B2B social media in 2014

Social MediaB2B Marketing has unveiled a new study and infographic detailing the social media landscape in 2014.

The infographic reveals the social media behaviour of B2B companies and which best social networks are best for communicating the organisations’ messages.

LinkedIn and Twitter are the most popular platforms for B2B organisations, citing them as the best channels to boost brand awareness.

Other statistics, such as key challenges for B2B companies and what type of content performs the best, are also included in the infographic.

Take a look at the infographic here or download a summary of the report.

Top tips for writing a good call to action

A good call to action can make or break any form of marketing communication.

Whether you want to drive enquiries or encourage downloads of your latest Whitepaper, a good call to action can make all the difference in helping you propel customers or readers to where you want them to go online.

Here are a few top tips for writing a call to action that makes its mark:

1. Use clear and concise language – this will give readers a fast and obvious understanding of what your call to action is for.

2. Consider placement and position. A call to action on a website will often be located towards the top of the page – this is because it will have a high level of exposure here. However, where you place your call to action can still depend on the type of webpage you are building, so it’s important to look around at other websites targeting the same audience to see what works well.

3. Making your call to action feel more personal can significantly affect its success. It is critical to understand the audience you want to engage with: you can do this by first researching terms that resonate and the best tone to use. 

To find out more about writing a great call to action, take a look at B2B Marketing‘s article about common mistakes to avoid here.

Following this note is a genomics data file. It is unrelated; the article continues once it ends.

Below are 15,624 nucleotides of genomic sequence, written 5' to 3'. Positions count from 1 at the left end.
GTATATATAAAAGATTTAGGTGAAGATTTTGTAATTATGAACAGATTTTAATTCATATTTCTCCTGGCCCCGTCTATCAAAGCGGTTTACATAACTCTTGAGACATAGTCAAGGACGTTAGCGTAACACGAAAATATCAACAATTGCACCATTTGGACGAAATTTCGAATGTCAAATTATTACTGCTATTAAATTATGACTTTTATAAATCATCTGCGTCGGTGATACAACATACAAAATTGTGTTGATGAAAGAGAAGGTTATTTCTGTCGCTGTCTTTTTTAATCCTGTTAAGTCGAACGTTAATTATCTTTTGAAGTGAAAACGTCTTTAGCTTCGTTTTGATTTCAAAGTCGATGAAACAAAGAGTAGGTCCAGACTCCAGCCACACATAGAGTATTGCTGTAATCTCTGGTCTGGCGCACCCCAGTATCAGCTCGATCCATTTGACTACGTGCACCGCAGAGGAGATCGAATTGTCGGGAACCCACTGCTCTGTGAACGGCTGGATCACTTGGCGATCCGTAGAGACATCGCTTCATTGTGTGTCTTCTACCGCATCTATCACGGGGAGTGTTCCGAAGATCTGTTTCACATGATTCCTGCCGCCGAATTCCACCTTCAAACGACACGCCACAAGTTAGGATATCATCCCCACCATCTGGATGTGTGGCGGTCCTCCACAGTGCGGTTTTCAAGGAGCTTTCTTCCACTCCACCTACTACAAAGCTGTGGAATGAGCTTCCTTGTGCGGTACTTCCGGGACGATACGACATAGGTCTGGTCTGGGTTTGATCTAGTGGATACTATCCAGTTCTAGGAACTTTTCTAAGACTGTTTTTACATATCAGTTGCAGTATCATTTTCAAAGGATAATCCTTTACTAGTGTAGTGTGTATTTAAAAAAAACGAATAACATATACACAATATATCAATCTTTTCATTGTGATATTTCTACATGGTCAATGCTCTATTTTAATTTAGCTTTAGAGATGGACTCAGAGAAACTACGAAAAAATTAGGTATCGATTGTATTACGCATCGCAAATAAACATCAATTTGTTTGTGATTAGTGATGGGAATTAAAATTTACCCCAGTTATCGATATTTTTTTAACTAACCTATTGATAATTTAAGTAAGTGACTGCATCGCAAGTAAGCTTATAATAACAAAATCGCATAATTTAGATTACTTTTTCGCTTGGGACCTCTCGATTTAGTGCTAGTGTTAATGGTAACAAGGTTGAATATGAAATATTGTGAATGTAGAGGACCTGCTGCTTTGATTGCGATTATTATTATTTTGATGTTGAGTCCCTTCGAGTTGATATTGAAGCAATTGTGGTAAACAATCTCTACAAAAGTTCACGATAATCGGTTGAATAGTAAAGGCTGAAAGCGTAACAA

Top tips for writing a good call to action

A good call to action can make or break any form of marketing communication. A good call to action will be able to propel customers or readers to just the conclusion you want, be that driving up leads or just to simply download your latest Whitepaper. Here are a few top tips for writing great call to actions:

The first tip would be the usage of very clear and concise language – this will be readers a fast and obvious understanding of what they are clicking onto.

Another essential tip to consider is the placement of your call to action. This will depend upon factors like the goals of your page and the complexity of its information. For example, lead generation or ecommerce are generally displayed at the top of a page, but the important thing is to research and ensure you have a thorough understanding of the goals you want to achieve from your call to action.

The right level of personalisation can significantly affect the success of your call to action. The critical thing is to understand your audience and appreciate the level of personalisation that resonates with them.

To find out more about writing great call to actions take a look at B2B Marketing‘s look at common mistakes made in call to actions here.

B2B Marketing Awards 2013 a great success

B2B Marketing AwardsThursday night was yet another amazing B2B Marketing Awards night that seems t have been enjoyed by all.